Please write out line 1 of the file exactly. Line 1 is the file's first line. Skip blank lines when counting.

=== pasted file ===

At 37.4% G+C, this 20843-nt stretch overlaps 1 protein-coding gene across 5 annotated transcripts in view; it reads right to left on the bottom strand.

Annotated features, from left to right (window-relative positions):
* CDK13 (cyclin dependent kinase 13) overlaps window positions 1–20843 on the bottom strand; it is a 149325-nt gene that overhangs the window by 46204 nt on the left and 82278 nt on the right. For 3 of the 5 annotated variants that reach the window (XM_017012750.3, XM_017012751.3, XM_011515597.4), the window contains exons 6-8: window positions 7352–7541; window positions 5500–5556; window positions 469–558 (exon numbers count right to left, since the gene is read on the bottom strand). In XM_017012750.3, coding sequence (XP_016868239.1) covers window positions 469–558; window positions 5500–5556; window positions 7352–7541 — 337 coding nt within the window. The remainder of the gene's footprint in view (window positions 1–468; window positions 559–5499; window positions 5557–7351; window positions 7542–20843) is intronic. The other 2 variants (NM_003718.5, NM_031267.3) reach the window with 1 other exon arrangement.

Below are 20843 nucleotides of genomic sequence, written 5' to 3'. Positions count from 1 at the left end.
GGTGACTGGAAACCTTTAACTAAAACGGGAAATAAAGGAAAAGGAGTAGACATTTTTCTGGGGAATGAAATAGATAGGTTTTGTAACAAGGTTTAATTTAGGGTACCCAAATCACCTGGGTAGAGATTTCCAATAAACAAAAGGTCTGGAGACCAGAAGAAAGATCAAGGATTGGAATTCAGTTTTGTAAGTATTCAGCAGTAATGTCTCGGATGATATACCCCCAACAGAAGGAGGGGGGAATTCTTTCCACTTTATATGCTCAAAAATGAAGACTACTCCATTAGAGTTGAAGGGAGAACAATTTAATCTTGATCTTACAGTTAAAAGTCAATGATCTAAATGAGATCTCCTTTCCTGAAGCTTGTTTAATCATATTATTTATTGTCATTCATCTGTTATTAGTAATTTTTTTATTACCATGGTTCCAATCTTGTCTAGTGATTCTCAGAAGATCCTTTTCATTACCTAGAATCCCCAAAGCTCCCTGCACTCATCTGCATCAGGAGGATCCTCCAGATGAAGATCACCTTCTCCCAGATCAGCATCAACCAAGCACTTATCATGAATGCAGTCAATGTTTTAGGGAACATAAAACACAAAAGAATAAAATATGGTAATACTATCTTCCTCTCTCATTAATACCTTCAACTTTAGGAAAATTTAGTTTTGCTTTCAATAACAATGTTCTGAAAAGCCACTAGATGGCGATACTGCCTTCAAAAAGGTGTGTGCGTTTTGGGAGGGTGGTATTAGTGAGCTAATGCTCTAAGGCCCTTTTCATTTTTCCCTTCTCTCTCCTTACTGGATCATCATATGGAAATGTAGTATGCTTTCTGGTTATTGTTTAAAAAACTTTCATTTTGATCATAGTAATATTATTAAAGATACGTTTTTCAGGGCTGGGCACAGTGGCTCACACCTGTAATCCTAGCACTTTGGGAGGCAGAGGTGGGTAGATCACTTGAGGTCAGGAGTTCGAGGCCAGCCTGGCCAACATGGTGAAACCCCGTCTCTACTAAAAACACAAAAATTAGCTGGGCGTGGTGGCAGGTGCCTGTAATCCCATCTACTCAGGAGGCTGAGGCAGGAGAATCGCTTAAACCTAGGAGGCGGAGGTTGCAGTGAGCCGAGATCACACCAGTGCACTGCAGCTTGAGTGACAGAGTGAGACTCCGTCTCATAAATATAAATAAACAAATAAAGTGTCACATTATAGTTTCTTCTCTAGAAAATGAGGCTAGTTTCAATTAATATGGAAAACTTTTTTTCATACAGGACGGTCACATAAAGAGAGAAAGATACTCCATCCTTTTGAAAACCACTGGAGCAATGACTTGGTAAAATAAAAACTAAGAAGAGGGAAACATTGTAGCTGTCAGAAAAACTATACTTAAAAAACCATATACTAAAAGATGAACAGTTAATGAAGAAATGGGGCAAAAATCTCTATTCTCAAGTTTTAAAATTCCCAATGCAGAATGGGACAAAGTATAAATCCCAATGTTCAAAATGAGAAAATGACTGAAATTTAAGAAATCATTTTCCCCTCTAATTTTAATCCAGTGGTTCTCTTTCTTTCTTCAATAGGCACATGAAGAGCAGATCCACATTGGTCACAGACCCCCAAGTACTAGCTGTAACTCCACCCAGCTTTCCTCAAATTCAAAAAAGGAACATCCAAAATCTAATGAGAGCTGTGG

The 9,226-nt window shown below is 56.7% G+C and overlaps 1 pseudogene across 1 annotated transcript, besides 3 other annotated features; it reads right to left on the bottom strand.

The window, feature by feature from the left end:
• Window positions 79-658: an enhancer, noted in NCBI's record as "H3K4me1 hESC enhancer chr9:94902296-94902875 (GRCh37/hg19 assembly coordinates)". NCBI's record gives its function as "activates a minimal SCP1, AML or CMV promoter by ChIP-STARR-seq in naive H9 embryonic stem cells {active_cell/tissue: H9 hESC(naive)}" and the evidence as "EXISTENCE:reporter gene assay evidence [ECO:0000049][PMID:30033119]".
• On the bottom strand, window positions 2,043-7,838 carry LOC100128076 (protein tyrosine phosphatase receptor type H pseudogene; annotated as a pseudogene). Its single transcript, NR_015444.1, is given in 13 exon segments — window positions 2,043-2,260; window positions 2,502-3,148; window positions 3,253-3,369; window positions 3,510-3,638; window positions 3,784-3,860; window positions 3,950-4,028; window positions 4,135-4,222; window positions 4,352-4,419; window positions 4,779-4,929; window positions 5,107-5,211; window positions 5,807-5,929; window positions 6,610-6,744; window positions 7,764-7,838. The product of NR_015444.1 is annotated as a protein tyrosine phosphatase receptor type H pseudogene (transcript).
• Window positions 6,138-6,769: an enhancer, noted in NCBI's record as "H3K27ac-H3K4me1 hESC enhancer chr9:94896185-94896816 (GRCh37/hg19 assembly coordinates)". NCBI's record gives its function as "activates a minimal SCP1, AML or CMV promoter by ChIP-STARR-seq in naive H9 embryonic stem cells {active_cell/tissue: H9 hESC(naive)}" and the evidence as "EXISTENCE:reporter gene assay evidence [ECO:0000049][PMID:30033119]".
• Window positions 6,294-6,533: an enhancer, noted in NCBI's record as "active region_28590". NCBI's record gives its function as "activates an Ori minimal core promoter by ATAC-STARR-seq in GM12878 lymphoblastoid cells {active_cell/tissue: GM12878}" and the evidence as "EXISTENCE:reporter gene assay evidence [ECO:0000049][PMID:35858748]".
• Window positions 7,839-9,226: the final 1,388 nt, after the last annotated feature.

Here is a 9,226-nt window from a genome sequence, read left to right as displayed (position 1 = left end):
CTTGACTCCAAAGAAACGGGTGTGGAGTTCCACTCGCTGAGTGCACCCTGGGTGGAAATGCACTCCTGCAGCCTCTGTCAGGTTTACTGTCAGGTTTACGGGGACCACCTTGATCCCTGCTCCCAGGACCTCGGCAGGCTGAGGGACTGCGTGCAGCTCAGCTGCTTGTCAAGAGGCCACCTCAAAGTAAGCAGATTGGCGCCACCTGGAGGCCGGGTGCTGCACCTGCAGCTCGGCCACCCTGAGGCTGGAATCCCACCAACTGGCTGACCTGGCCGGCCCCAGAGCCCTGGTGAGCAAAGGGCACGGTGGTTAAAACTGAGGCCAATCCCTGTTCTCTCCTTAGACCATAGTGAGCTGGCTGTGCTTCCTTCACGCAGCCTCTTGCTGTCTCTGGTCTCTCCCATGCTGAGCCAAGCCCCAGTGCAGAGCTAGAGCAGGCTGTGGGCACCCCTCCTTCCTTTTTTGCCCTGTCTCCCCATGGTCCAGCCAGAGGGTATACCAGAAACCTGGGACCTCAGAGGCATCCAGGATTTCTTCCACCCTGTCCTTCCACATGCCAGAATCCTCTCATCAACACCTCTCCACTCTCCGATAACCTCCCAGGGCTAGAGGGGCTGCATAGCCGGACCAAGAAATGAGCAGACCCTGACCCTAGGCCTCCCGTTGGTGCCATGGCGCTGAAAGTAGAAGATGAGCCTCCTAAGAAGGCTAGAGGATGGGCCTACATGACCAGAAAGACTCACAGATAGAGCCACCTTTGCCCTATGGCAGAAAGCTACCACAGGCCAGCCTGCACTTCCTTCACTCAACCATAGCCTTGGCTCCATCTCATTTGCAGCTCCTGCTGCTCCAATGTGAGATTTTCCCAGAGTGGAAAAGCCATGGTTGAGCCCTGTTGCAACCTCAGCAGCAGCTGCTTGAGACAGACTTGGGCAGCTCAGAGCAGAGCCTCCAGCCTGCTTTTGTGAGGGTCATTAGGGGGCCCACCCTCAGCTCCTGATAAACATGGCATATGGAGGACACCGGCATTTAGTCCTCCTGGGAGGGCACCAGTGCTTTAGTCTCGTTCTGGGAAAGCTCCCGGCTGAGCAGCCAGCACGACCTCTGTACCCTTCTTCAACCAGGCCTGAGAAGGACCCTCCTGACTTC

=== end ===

At 37.4% G+C, this 20843-nt stretch overlaps 1 protein-coding gene across 5 annotated transcripts in view; it reads right to left on the bottom strand.